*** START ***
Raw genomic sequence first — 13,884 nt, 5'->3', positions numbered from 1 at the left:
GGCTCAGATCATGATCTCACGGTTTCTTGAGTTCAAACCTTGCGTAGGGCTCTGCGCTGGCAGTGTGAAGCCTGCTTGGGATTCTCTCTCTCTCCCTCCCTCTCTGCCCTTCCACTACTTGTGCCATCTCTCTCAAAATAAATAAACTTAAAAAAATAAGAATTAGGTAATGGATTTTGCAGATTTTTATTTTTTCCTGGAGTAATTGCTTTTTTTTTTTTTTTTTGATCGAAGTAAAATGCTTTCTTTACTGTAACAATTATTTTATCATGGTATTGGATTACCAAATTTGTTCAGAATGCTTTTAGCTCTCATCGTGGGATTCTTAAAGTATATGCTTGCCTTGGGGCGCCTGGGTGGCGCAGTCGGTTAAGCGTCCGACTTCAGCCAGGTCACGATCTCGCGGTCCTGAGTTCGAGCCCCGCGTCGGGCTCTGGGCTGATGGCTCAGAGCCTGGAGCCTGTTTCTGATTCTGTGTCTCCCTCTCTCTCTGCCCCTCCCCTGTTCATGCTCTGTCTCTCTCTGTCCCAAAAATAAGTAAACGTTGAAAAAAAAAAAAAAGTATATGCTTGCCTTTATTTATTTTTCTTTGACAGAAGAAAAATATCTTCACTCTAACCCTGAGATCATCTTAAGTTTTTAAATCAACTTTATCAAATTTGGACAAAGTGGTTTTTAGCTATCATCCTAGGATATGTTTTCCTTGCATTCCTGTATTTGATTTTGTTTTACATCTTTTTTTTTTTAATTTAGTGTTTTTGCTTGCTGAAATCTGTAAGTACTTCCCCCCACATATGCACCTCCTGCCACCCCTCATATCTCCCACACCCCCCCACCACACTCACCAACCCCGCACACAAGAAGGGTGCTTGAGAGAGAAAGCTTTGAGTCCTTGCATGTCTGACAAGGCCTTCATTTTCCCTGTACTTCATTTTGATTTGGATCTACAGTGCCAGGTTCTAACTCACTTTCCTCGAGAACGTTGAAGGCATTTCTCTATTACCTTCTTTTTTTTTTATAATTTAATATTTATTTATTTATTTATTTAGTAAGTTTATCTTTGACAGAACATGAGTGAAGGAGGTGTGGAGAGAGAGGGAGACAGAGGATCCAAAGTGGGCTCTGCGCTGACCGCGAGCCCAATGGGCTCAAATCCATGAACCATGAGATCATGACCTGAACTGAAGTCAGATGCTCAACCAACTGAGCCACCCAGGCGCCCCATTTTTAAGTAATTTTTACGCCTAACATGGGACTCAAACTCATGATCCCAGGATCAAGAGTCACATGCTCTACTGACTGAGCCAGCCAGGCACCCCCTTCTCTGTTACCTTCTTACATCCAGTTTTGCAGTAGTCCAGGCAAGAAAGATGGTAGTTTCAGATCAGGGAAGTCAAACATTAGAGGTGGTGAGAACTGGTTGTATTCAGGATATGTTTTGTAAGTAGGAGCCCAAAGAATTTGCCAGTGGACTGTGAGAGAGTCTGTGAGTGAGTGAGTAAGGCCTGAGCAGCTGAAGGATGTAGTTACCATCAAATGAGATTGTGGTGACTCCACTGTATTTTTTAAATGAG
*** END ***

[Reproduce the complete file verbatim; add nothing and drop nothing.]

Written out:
Raw genomic sequence first — 13,884 nt, 5'->3', positions numbered from 1 at the left:
GGCTCAGATCATGATCTCACGGTTTCTTGAGTTCAAACCTTGCGTAGGGCTCTGCGCTGGCAGTGTGAAGCCTGCTTGGGATTCTCTCTCTCTCCCTCCCTCTCTGCCCTTCCACTACTTGTGCCATCTCTCTCAAAATAAATAAACTTAAAAAAATAAGAATTAGGTAATGGATTTTGCAGATTTTTATTTTTTCCTGGAGTAATTGCTTTTTTTTTTTTTTTTTGATCGAAGTAAAATGCTTTCTTTACTGTAACAATTATTTTATCATGGTATTGGATTACCAAATTTGTTCAGAATGCTTTTAGCTCTCATCGTGGGATTCTTAAAGTATATGCTTGCCTTGGGGCGCCTGGGTGGCGCAGTCGGTTAAGCGTCCGACTTCAGCCAGGTCACGATCTCGCGGTCCTGAGTTCGAGCCCCGCGTCGGGCTCTGGGCTGATGGCTCAGAGCCTGGAGCCTGTTTCTGATTCTGTGTCTCCCTCTCTCTCTGCCCCTCCCCTGTTCATGCTCTGTCTCTCTCTGTCCCAAAAATAAGTAAACGTTGAAAAAAAAAAAAAAGTATATGCTTGCCTTTATTTATTTTTCTTTGACAGAAGAAAAATATCTTCACTCTAACCCTGAGATCATCTTAAGTTTTTAAATCAACTTTATCAAATTTGGACAAAGTGGTTTTTAGCTATCATCCTAGGATATGTTTTCCTTGCATTCCTGTATTTGATTTTGTTTTACATCTTTTTTTTTTTAATTTAGTGTTTTTGCTTGCTGAAATCTGTAAGTACTTCCCCCCACATATGCACCTCCTGCCACCCCTCATATCTCCCACACCCCCCCACCACACTCACCAACCCCGCACACAAGAAGGGTGCTTGAGAGAGAAAGCTTTGAGTCCTTGCATGTCTGACAAGGCCTTCATTTTCCCTGTACTTCATTTTGATTTGGATCTACAGTGCCAGGTTCTAACTCACTTTCCTCGAGAACGTTGAAGGCATTTCTCTATTACCTTCTTTTTTTTTTATAATTTAATATTTATTTATTTATTTATTTAGTAAGTTTATCTTTGACAGAACATGAGTGAAGGAGGTGTGGAGAGAGAGGGAGACAGAGGATCCAAAGTGGGCTCTGCGCTGACCGCGAGCCCAATGGGCTCAAATCCATGAACCATGAGATCATGACCTGAACTGAAGTCAGATGCTCAACCAACTGAGCCACCCAGGCGCCCCATTTTTAAGTAATTTTTACGCCTAACATGGGACTCAAACTCATGATCCCAGGATCAAGAGTCACATGCTCTACTGACTGAGCCAGCCAGGCACCCCCTTCTCTGTTACCTTCTTACATCCAGTTTTGCAGTAGTCCAGGCAAGAAAGATGGTAGTTTCAGATCAGGGAAGTCAAACATTAGAGGTGGTGAGAACTGGTTGTATTCAGGATATGTTTTGTAAGTAGGAGCCCAAAGAATTTGCCAGTGGACTGTGAGAGAGTCTGTGAGTGAGTGAGTAAGGCCTGAGCAGCTGAAGGATGTAGTTACCATCAAATGAGATTGTGGTGACTCCACTGTATTTTTTAAATGAG